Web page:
Saqib Shah

Samsung’s stretchable electronic “skin” is capable of detecting and displaying the heartbeat

In addition to its next-generation folding screens with new form factors, Samsung is working on much more flexible displays. As part of its latest breakthrough, the Korean company claims it has developed an OLED skin display, with an integrated heart rate monitor, which can be stretched up to 30%.

According to Samsung, the early stage technology provides more accurate measurements than existing wearables for longer periods of time. In particular, the electronics giant is convinced that its trials can pave the way for the commercialization of extendable devices with large, high-resolution screens, which it expects to emerge in all types of healthcare products.

As detailed in a new peer-reviewed study in the journal Science advancesa team of researchers from Samsung Advanced Institute of Technology (SAIT), the company’s research and development hub, has created a wearable device with a flexible screen that provides stable measurements even after being stretched 1,000 times.

As you’d expect, most fixed form devices typically fail or fall apart under such an intense amount of physical manipulation. To overcome this technical hurdle, the researchers replaced the plastic material used in existing stretchable displays with elastomer, an advanced material with high elasticity and resilience. They then modified its molecular composition to increase its heat resistance and relieve stress caused by stretching, allowing them to integrate a semiconductor into their gadget.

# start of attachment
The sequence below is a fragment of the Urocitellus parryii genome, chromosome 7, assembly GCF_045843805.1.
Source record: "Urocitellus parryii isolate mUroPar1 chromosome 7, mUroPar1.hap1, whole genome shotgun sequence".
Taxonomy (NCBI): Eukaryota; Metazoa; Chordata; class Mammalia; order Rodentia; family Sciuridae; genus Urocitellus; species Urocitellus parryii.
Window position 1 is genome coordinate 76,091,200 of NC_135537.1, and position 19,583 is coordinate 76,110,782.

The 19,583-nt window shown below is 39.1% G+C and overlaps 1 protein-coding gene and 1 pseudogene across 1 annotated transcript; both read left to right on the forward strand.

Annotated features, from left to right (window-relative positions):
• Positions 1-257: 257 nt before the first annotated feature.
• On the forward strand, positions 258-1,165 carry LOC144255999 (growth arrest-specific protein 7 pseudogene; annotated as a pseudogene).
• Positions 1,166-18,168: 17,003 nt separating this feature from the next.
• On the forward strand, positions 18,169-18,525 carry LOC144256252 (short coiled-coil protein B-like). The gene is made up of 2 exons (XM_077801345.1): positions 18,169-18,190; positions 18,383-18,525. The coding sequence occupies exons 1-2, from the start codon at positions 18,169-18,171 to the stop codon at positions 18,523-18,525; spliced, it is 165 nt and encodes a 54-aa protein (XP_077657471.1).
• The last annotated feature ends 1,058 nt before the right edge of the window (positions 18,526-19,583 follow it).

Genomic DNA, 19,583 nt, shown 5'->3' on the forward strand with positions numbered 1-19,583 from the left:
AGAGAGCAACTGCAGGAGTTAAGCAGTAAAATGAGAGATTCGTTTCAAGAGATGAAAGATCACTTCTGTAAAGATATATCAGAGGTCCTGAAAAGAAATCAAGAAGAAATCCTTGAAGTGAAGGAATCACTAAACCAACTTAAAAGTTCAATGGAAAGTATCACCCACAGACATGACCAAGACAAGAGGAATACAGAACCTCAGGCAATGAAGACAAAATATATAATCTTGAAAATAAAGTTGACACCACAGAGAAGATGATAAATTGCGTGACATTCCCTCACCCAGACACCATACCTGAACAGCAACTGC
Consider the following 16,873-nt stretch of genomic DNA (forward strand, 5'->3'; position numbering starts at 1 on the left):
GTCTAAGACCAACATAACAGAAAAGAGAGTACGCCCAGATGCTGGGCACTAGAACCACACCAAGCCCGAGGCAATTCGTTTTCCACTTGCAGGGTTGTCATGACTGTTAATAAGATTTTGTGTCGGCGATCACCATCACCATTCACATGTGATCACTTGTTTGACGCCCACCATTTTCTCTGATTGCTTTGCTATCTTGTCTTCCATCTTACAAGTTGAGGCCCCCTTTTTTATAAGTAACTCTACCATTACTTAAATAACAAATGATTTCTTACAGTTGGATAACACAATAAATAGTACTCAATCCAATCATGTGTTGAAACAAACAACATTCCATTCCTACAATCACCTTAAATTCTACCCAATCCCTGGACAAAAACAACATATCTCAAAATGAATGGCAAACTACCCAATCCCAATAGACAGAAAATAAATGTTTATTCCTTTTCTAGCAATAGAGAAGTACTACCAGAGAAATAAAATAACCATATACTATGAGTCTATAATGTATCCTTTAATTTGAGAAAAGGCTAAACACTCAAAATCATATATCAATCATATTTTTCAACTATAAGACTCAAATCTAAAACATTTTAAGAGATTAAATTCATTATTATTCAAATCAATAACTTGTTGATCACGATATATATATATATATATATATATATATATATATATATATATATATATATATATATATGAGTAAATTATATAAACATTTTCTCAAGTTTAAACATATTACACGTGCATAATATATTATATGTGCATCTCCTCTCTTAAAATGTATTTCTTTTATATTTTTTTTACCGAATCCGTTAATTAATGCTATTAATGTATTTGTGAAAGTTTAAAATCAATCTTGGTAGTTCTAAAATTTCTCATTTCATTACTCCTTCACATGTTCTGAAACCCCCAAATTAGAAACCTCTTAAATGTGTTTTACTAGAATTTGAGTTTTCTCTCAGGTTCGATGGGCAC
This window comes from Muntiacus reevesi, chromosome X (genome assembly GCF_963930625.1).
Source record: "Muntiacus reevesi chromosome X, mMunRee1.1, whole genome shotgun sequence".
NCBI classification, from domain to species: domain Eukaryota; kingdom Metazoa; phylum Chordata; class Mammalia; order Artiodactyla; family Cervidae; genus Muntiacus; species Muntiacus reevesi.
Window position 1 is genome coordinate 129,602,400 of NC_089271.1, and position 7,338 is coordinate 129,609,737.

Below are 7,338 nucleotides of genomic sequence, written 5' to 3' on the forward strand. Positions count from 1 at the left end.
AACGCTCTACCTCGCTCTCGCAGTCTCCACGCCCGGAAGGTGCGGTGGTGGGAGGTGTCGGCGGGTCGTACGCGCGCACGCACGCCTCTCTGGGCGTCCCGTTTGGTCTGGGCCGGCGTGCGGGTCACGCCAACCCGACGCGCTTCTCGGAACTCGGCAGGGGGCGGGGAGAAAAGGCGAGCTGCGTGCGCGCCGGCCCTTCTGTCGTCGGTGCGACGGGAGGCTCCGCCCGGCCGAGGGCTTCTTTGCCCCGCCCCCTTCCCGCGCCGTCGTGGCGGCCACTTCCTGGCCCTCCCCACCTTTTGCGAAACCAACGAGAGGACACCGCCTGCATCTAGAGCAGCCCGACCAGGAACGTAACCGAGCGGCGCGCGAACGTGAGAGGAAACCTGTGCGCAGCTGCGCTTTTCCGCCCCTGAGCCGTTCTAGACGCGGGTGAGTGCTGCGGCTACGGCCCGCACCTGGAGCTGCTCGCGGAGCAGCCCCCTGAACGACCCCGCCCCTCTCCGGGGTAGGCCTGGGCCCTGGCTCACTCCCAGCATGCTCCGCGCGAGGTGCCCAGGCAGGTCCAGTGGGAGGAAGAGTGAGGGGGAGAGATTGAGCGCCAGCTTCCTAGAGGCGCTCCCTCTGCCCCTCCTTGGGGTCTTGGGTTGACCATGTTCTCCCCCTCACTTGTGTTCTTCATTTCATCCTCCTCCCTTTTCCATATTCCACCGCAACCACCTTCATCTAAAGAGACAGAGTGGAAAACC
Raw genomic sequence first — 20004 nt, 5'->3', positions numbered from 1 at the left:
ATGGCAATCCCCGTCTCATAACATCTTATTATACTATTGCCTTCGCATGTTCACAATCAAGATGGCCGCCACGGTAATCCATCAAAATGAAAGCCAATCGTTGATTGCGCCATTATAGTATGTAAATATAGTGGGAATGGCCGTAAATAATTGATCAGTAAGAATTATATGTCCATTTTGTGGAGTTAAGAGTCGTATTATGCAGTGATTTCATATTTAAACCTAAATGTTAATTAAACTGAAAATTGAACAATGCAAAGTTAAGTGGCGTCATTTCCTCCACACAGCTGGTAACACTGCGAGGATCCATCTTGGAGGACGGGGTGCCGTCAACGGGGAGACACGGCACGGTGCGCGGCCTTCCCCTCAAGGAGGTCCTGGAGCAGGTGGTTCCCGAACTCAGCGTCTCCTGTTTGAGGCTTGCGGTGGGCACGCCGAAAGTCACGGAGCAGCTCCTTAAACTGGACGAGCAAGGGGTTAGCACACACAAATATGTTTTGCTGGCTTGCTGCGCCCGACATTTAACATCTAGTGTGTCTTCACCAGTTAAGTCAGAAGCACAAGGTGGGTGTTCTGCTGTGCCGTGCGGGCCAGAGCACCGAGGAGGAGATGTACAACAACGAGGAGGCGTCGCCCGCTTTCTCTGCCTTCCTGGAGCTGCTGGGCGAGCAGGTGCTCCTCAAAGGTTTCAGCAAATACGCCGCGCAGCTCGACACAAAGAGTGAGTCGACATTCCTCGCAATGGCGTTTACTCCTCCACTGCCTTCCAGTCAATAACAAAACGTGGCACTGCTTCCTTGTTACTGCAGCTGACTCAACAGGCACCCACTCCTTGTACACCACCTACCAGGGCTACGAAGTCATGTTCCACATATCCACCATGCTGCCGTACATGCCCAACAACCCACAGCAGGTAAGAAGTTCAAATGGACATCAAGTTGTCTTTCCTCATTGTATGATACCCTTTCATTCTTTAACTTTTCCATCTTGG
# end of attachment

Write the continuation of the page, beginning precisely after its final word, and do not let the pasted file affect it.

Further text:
The team also applied a stretchable electrode material (cracked metal) that resists deformation in the elastomer area. According to researcher Yeongjun Lee, this “allowed the wiring gaps and electrodes between the pixels to stretch and shrink without the OLED pixels themselves deforming.”

By making the elastomer more resistant to chemicals and heat, the team says they have effectively demonstrated that stretchable devices can be equipped with sensors and semiconductors for health monitoring, similar to those found inside current wearable devices. like the Apple Watch.

Going better, they claim that their flexible device adapts better to movement by attaching itself to the wearer’s skin. This makes continuous heart rate measurements possible with a higher degree of sensitivity. During their tests, they found that wrist movement caused no deterioration in performance, even though the device was stretched by up to 30%. And despite the activity, it apparently managed to pick up a heartbeat signal 2.4 times stronger than a fixed silicon sensor.

For now, the team is returning to the lab to upgrade the technology’s resolution, flexibility and tracking accuracy to a level suitable for mass production. In the future, they expect flexible displays to be used to monitor peripheral oxygen saturation, EMG readings, and blood pressure.

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